Wondering What to Say to Someone Observing Yom Kippur? Here are the Appropriate Greetings

Yom Kippur, which translates to the "Day of Atonement," is the holiest day of the year in Judaism. It is the last of 10 days of repentance starting with Rosh Hashanah (the Jewish New Year), and is typically marked with worship, reflection, and abstention, including 25 hours of fasting.

Those who observe Yom Kippur traditionally abstain from comforts (like wearing leather shoes or jewelry), wear white (to symbolize a clean slate and fresh start), and spend the day in Yom Kippur prayer. The only festive meal is the one to break the fast after sundown.

How to greet someone on Yom Kippur

The traditional Yom Kippur greeting does not correspond to a typical "happy holiday" message, like one that you might share on other more joyous occasions. Because of the solemnity of the observance, appropriate Jewish greetings on Yom Kippur are more about meaningfulness and reflection. So, while it's not standard to wish someone a "happy Yom Kippur," it is certainly appropriate to wish them a meaningful one.

When is Yom Kippur this year?

The holiday doesn’t fall on the same day each year, because the Jewish calendar is luni-solar. (Its months are based on lunar months, and its years are based on solar years.) According to the Jewish calendar, the current year is 5783. Rosh Hashanah marks the start of 5784. On the Gregorian calendar, this year, Yom Kippur begins at sundown on Sunday, September 24, and ends at nightfall on Monday, September 25, 2023.

As Yom Kippur approaches, you might be wondering what to say to someone who observes the Jewish High Holiday. Ahead, read about appropriate Yom Kippur greetings to share with friends and loved ones, in English as well as in Hebrew and Yiddush.

yom kippur service at temple beth shalom in needham, mass
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Traditional Yom Kippur greetings

Jews who observe Yom Kippur ask G-d to forgive them for any sins committed in the last year and seal them in the "Book of Life" for another year. Therefore, Jews wish each other G'mar chatimah tovah — which translates to "A good final sealing" in English — before and on Yom Kippur. More simply, G'mar tov in Hebrew translates to "a good seal" in English. This abbreviated version is often used as well.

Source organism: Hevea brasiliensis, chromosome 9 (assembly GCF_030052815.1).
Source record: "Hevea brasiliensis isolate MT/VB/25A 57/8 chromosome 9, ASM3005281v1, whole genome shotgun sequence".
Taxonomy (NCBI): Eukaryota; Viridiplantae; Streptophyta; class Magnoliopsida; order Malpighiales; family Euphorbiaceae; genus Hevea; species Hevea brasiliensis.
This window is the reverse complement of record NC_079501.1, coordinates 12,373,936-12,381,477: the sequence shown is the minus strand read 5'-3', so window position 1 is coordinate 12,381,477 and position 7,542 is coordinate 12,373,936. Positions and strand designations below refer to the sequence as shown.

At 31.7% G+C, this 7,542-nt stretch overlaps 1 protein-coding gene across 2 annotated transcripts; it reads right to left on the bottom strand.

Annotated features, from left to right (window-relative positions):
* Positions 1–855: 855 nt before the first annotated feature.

Because Yom Kippur is a fasting holiday, it is common for Jews to wish each other an "easy fast." In Hebrew, you would say Tzom kal (צוֹם קַל).

Common Yom Kippur greetings in English

You can say or send any of these Yom Kippur wishes in English:

  • "Wishing you a meaningful Yom Kippur."

  • "Have an easy fast and a meaningful Yom Kippur."

  • "May you have an easy fast."

sinai temple in the westwood district of los angeles, california is the oldest and largest conservative jewish congregation in the greater los angeles area
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Other Yom Kippur greetings in Hebrew and Yiddish

Gut Yontif is a traditional Yiddish greeting, which means "Good Yom Tov." In Hebrew, the term Yom Tov (יום טוב) refers to the Jewish holy days — so this is a traditional wish for a good holiday.

For the entire season, it’s appropriate to nod to the new year ahead. The most common greeting on Rosh Hashanah and Yom Kippur is Shanah Tovah in Hebrew, which translates to "good year" in English.

Sometimes, the Shanah Tovah greeting is made more effusive by adding umetukah ("and sweet") to the end. The greeting Shanah tovah umetukah translates to wishing someone a "good and sweet year."

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